Rajiv convicts release TN Governor consults legal experts

Rajiv convicts release: TN Governor consults legal experts

Close on the heels of Tamilnadu Cabinet passing a resolution favouring the release of all seven life convicts in the Rajiv Gandhi assassination case and sending it to the Raj Bhavan, all eyes are on Governor Banwarilal Purohit with reports suggesting that he has commenced consultation with legal experts.

A meeting of the Tamil Nadu Cabinet, chaired by Chief Minister Edappadi K Palaniswami, on Sunday evening recommended to Purohit that all seven life convicts in Rajiv Gandhi assassination case be released under Article 161 of the Constitution.

The decision followed the Supreme Court’s observation last week that the Governor shall be at liberty to decide on the remission application of Perarivalan, one of the convicts, “as deemed fit.”

The convicts — Nalini, T. Suthendraraja alias Santhan, Sriharan alias Murugan (Nalini’s husband), A.G. Perarivalan alias Arivu, Robert Payas, S. Jayakumar alias Jayakumaran, and Ravichandran alias Ravi — have been in jail for over 27 years. Santhan, Murugan, Payas and Jayakumar are Sri Lankan Tamils.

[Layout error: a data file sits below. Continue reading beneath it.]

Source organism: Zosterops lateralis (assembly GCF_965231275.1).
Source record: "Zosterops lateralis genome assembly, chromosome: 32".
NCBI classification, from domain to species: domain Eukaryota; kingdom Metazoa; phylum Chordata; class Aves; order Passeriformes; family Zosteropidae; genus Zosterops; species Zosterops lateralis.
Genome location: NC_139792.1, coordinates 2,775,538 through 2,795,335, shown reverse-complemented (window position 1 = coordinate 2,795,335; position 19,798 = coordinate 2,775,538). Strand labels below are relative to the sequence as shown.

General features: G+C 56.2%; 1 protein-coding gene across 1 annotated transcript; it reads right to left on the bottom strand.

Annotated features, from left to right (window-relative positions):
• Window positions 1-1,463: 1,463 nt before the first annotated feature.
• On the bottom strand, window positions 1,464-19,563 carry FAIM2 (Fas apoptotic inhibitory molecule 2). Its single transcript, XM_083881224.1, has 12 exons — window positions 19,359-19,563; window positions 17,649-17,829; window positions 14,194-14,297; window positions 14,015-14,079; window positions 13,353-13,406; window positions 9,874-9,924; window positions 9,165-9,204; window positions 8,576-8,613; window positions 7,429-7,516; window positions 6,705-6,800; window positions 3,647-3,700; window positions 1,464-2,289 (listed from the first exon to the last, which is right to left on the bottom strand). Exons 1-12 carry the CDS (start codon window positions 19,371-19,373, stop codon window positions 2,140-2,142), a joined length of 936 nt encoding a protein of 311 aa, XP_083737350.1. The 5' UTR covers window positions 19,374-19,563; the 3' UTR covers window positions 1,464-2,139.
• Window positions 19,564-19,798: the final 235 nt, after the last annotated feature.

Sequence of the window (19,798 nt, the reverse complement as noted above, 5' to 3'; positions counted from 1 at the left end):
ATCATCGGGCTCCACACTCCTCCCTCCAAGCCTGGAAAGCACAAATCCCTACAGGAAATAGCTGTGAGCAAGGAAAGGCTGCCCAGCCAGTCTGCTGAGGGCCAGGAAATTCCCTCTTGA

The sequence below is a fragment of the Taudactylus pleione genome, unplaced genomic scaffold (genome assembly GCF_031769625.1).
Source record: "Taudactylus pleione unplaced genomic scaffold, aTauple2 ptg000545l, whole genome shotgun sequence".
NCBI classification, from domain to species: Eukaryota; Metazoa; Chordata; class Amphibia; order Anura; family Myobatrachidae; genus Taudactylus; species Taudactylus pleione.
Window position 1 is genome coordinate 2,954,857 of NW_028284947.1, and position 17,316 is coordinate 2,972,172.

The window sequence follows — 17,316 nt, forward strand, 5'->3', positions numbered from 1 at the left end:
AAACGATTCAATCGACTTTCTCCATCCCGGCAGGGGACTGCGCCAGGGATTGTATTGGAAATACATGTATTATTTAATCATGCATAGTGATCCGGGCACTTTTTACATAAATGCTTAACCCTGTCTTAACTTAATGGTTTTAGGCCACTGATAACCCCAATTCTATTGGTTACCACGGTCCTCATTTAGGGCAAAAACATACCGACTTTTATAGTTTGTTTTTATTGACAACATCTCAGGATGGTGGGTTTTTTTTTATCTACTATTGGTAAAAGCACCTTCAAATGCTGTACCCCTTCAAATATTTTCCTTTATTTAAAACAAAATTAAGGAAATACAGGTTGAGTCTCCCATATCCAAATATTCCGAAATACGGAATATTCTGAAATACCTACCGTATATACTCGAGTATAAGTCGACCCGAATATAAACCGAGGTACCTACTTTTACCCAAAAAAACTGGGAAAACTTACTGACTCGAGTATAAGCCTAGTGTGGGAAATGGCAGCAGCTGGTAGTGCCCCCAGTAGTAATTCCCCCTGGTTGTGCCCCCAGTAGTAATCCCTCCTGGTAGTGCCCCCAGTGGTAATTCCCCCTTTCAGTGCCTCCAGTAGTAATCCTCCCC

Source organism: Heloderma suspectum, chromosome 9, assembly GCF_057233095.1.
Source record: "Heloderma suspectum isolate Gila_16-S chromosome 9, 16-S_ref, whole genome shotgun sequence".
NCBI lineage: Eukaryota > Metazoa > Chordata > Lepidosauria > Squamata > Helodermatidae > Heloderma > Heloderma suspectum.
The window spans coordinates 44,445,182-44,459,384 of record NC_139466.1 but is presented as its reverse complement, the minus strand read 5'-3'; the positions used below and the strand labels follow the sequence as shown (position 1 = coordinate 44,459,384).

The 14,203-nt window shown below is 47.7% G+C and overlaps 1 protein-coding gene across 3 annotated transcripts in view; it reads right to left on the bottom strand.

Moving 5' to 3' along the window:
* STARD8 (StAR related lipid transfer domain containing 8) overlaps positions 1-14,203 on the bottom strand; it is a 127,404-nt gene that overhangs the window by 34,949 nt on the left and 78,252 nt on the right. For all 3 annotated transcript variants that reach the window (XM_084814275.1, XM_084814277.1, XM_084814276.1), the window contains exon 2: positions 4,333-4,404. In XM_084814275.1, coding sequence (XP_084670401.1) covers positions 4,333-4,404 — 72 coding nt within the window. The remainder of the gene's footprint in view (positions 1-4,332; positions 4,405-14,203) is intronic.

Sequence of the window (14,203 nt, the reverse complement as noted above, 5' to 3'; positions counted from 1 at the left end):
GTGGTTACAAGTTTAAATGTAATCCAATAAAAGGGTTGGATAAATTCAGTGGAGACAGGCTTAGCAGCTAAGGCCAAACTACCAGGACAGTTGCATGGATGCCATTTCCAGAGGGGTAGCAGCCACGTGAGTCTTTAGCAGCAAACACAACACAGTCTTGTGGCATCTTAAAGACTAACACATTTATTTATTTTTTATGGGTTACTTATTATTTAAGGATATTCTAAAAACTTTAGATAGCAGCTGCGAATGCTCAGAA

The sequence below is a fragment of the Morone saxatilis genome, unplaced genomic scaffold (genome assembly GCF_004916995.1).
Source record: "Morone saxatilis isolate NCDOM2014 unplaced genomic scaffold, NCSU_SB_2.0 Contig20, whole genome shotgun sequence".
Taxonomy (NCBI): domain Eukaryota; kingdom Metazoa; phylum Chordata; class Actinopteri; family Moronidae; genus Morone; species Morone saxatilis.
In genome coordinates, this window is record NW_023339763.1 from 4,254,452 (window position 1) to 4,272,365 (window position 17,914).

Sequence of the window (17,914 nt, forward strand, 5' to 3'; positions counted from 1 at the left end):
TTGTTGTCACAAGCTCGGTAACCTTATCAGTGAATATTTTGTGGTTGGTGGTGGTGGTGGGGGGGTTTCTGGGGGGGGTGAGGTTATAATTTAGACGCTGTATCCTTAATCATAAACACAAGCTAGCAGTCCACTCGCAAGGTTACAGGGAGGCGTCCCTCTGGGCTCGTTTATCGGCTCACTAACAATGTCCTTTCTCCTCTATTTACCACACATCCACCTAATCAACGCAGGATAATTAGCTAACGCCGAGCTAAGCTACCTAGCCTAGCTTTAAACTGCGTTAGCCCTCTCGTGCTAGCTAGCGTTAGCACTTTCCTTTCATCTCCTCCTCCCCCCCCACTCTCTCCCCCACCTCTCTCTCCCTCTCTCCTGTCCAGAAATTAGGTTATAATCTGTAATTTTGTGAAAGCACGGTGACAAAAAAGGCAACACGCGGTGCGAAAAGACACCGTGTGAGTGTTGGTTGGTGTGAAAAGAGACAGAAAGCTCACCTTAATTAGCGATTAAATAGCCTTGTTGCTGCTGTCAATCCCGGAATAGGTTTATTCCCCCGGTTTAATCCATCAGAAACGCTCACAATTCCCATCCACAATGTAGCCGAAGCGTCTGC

Tamil Nadu fisheries minister D Jayakumar’s comment after the cabinet meeting that recommended the release of seven convicts in the Rajiv Gandhi assassination case, was significant. On the face of it, he was stating the constitutional position. But without much subtlety, Jayakumar was also reminding Governor Banwarilal Purohit that he has no other option.

Under Article 161 of the Constitution, the President of India and the governors of states have been given the power to grant pardons, reprieves, respites or remissions of punishment or to suspend, remit or commute sentences.

The question is whether the power is vested entirely in the president and the governor allowing him to disagree with a recommendation made by the government, or whether he simply has to sign on the dotted line.

In 2014, when then Chief Minister Jayalalithaa attempted to release the seven convicts, the Centre opposed saying the state can’t release them without its consent as they were being investigated by a national agency.

Governments at the centre have opposed their release. On the mercy petition of Perarivalan, who claimed that the CBI had overlooked key evidence in his case, the home ministry told the Supreme Court last month that Rajiv Gandhi’s killers cannot be released.